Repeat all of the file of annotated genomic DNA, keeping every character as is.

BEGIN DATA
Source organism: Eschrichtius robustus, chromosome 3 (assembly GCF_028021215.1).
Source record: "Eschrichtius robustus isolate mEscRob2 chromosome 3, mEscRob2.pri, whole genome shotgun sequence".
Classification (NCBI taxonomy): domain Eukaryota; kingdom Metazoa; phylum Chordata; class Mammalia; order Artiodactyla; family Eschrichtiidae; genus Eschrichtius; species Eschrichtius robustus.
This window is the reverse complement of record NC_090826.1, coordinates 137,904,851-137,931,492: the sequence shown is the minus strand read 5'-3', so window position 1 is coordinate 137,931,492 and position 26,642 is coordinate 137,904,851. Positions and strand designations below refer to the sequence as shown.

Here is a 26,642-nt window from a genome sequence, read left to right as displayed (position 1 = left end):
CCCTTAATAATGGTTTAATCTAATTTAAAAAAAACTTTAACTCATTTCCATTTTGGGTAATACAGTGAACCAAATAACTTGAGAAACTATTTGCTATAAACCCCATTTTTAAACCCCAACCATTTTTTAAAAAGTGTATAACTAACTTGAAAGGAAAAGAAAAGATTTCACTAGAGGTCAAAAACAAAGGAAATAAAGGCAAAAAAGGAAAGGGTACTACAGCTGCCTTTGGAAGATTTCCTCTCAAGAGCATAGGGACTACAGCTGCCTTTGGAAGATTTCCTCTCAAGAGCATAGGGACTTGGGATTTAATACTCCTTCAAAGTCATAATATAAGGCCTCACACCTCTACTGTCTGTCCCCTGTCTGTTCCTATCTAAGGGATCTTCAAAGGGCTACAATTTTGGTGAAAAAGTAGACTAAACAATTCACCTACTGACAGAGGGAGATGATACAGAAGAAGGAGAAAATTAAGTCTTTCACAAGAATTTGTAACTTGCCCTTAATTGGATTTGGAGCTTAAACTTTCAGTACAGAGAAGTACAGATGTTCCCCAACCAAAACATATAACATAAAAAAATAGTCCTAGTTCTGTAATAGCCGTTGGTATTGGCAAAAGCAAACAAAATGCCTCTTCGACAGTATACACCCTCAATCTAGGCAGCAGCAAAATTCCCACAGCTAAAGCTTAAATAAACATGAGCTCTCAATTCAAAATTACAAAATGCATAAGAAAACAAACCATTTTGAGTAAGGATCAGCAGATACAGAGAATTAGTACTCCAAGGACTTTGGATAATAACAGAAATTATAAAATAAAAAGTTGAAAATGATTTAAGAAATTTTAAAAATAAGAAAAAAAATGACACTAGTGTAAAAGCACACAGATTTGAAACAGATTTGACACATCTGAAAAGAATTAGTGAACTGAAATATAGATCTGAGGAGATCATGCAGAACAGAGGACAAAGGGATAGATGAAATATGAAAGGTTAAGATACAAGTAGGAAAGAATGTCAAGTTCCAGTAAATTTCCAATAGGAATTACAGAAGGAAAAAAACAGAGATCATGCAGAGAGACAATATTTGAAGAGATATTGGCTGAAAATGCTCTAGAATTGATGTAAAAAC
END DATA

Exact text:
Source organism: Eschrichtius robustus, chromosome 3 (assembly GCF_028021215.1).
Source record: "Eschrichtius robustus isolate mEscRob2 chromosome 3, mEscRob2.pri, whole genome shotgun sequence".
Classification (NCBI taxonomy): domain Eukaryota; kingdom Metazoa; phylum Chordata; class Mammalia; order Artiodactyla; family Eschrichtiidae; genus Eschrichtius; species Eschrichtius robustus.
This window is the reverse complement of record NC_090826.1, coordinates 137,904,851-137,931,492: the sequence shown is the minus strand read 5'-3', so window position 1 is coordinate 137,931,492 and position 26,642 is coordinate 137,904,851. Positions and strand designations below refer to the sequence as shown.

Here is a 26,642-nt window from a genome sequence, read left to right as displayed (position 1 = left end):
CCCTTAATAATGGTTTAATCTAATTTAAAAAAAACTTTAACTCATTTCCATTTTGGGTAATACAGTGAACCAAATAACTTGAGAAACTATTTGCTATAAACCCCATTTTTAAACCCCAACCATTTTTTAAAAAGTGTATAACTAACTTGAAAGGAAAAGAAAAGATTTCACTAGAGGTCAAAAACAAAGGAAATAAAGGCAAAAAAGGAAAGGGTACTACAGCTGCCTTTGGAAGATTTCCTCTCAAGAGCATAGGGACTACAGCTGCCTTTGGAAGATTTCCTCTCAAGAGCATAGGGACTTGGGATTTAATACTCCTTCAAAGTCATAATATAAGGCCTCACACCTCTACTGTCTGTCCCCTGTCTGTTCCTATCTAAGGGATCTTCAAAGGGCTACAATTTTGGTGAAAAAGTAGACTAAACAATTCACCTACTGACAGAGGGAGATGATACAGAAGAAGGAGAAAATTAAGTCTTTCACAAGAATTTGTAACTTGCCCTTAATTGGATTTGGAGCTTAAACTTTCAGTACAGAGAAGTACAGATGTTCCCCAACCAAAACATATAACATAAAAAAATAGTCCTAGTTCTGTAATAGCCGTTGGTATTGGCAAAAGCAAACAAAATGCCTCTTCGACAGTATACACCCTCAATCTAGGCAGCAGCAAAATTCCCACAGCTAAAGCTTAAATAAACATGAGCTCTCAATTCAAAATTACAAAATGCATAAGAAAACAAACCATTTTGAGTAAGGATCAGCAGATACAGAGAATTAGTACTCCAAGGACTTTGGATAATAACAGAAATTATAAAATAAAAAGTTGAAAATGATTTAAGAAATTTTAAAAATAAGAAAAAAAATGACACTAGTGTAAAAGCACACAGATTTGAAACAGATTTGACACATCTGAAAAGAATTAGTGAACTGAAATATAGATCTGAGGAGATCATGCAGAACAGAGGACAAAGGGATAGATGAAATATGAAAGGTTAAGATACAAGTAGGAAAGAATGTCAAGTTCCAGTAAATTTCCAATAGGAATTACAGAAGGAAAAAAACAGAGATCATGCAGAGAGACAATATTTGAAGAGATATTGGCTGAAAATGCTCTAGAATTGATGTAAAAAC